Fear is both our best friend and worst enemy.
When there’s a real threat, fear can save our lives. Our fight or flight response kicks in, and gives us a better chance of surviving.
So why do we feel afraid to speak in public? And can understanding our fear help us to become better speakers?
Understanding why we’re afraid to do something helps to put the fear into perspective. It shines a light on why we are afraid to stand before an audience.
Here’s some reasons why we’re afraid to speak in public.
Performance and fear
One reason is performance anxiety. If we didn’t care about our performance, we would simply get up and deliver. It would be like any other activity that we don’t care about. If someone told you to flip a coin to see if heads or tails came up, you wouldn’t feel any anxiety at all.
But if someone told you to flip the coin – and your life depended on it coming up heads – then your relationship to the experience would be completely different.
But here’s the good news about public speaking: your life doesn’t depend on it. In fact, the audience wants you to do well. Audiences don’t turn up to see you fail. They want to see you succeed.
Biology and unfamiliarity
Scientists have wondered if there’s a biological reason as to why we’re afraid to speak in public. One groundbreaking study concluded that being the ‘center of attention has an unfortunate adaptive effect—we become super-alert to the presence of angry faces.’
Part of our brain kicks in and becomes hyper-aware that we may be under attack. Of course, the opposite is correct most of the time. The only time the audience might be hostile is if you’re in the middle of a debate or public forum. Even here, there are rules that moderate what can and can’t happen.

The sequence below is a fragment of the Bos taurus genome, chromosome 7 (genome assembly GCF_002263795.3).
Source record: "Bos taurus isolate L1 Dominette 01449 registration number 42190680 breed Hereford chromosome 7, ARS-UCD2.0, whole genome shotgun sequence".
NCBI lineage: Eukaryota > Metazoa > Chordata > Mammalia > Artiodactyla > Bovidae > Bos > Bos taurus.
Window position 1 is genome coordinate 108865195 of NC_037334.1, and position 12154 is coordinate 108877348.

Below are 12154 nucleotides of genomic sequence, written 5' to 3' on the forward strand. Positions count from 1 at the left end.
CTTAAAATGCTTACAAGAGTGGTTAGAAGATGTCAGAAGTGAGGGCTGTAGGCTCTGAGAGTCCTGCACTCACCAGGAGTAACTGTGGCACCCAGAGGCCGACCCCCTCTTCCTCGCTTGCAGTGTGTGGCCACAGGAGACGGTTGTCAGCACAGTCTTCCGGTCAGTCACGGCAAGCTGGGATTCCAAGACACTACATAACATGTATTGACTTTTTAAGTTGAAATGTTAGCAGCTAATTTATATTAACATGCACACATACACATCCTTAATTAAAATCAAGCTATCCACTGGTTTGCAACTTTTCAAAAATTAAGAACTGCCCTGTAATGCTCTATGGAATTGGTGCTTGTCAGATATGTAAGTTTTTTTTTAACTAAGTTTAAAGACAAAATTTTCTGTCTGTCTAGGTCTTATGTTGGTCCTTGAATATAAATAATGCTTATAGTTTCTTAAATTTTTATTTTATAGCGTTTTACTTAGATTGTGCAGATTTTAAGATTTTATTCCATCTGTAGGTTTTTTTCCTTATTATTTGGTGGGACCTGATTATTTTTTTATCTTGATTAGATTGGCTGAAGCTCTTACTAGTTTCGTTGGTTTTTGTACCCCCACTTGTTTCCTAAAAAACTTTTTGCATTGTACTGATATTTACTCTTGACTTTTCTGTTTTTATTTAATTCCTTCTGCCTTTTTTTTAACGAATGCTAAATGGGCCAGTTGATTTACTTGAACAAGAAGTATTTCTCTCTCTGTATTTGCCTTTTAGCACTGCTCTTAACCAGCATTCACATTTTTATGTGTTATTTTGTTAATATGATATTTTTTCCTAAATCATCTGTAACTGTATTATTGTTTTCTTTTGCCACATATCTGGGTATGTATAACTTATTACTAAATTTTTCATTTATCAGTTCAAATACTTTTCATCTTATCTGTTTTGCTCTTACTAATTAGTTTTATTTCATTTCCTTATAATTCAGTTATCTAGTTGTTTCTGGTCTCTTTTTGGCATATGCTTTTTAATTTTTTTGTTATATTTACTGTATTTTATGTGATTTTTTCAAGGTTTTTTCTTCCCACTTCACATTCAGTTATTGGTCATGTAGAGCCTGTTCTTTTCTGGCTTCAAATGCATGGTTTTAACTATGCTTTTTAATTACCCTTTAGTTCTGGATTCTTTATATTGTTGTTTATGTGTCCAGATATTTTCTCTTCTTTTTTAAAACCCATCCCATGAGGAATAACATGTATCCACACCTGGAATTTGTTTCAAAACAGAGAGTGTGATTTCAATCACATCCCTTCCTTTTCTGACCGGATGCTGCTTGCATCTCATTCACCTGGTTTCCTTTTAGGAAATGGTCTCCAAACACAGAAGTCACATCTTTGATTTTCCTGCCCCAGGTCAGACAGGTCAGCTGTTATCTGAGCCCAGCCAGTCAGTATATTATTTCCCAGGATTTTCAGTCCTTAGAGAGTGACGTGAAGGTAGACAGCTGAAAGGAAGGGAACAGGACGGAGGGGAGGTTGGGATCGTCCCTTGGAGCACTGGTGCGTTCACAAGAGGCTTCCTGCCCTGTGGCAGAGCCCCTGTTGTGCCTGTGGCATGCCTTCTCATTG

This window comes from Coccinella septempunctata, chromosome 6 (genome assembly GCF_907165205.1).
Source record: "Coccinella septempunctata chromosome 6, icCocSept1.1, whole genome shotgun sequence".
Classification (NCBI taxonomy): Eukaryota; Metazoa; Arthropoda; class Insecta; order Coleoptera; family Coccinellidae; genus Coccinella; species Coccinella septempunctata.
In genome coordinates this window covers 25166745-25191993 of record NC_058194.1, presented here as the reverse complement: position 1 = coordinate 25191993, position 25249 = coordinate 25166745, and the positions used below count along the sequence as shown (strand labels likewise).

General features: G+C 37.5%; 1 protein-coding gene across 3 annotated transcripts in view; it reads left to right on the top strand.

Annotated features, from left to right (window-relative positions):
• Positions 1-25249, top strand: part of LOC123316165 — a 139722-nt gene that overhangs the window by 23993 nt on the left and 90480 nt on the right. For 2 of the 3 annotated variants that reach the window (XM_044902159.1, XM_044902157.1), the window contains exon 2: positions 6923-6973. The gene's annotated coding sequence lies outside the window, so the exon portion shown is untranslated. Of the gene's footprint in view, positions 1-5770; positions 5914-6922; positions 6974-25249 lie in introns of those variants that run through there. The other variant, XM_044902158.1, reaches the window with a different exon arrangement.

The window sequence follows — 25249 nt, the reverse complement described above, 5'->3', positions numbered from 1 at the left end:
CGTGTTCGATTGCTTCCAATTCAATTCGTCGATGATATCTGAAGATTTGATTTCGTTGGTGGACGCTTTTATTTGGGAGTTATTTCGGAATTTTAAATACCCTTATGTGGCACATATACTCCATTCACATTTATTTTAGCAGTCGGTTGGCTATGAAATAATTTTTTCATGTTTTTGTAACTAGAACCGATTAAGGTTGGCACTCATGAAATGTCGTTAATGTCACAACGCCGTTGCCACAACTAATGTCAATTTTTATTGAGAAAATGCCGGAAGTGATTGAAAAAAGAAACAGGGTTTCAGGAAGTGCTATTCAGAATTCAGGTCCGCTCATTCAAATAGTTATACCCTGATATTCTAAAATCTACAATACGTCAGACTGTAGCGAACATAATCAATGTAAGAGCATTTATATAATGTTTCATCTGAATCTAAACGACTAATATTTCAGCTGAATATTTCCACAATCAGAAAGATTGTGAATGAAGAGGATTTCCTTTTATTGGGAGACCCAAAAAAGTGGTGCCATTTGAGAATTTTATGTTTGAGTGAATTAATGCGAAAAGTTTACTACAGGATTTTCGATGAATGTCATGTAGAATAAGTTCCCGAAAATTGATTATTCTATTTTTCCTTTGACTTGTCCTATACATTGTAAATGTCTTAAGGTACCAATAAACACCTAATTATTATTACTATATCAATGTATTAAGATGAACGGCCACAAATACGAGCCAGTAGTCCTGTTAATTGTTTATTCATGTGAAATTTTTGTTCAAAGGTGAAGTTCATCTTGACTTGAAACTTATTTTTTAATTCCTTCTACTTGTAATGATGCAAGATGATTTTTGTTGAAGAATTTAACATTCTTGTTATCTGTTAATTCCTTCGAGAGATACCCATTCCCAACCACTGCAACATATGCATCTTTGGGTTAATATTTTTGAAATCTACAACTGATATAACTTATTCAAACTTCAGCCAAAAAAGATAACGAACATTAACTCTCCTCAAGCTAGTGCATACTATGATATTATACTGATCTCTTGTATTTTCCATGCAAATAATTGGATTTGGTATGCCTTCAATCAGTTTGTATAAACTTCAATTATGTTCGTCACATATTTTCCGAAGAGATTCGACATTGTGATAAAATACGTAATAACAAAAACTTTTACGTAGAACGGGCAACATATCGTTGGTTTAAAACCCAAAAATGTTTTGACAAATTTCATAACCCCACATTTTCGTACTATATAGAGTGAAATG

You’re not going to die!
Childhood and fear
The other reason why we feel fear is because of childhood experiences. Most of us first got up to speak when we were kids. We had little or no training in how to present, and crowds of kids are vicious! That classroom of laughing faces can haunt us for a lifetime.
Or, we can do something about it.
Do you really want something that happened at age ten to affect you fifty years later? Why should this, or anything else like performance anxiety or unfamiliarity in an environment stop you from being the best you can be?
There are plenty of posts here on the website that I’ve written to help you overcome your fear.
Don’t let your fear hold you back. It was Dale Cargenie who said:
'Inaction breeds doubt and fear. Action breeds confidence and courage. If you want to conquer fear, do not sit home and think about it. Go out and get busy.'
It’s often easier than you think to overcome your fear of public speaking. Don’t let fear hold you back from being your very best.
Likable links: Adverse Childhood Experiences & https://www.nytimes.com/2018/04/24/science/reading-neutral-faces.html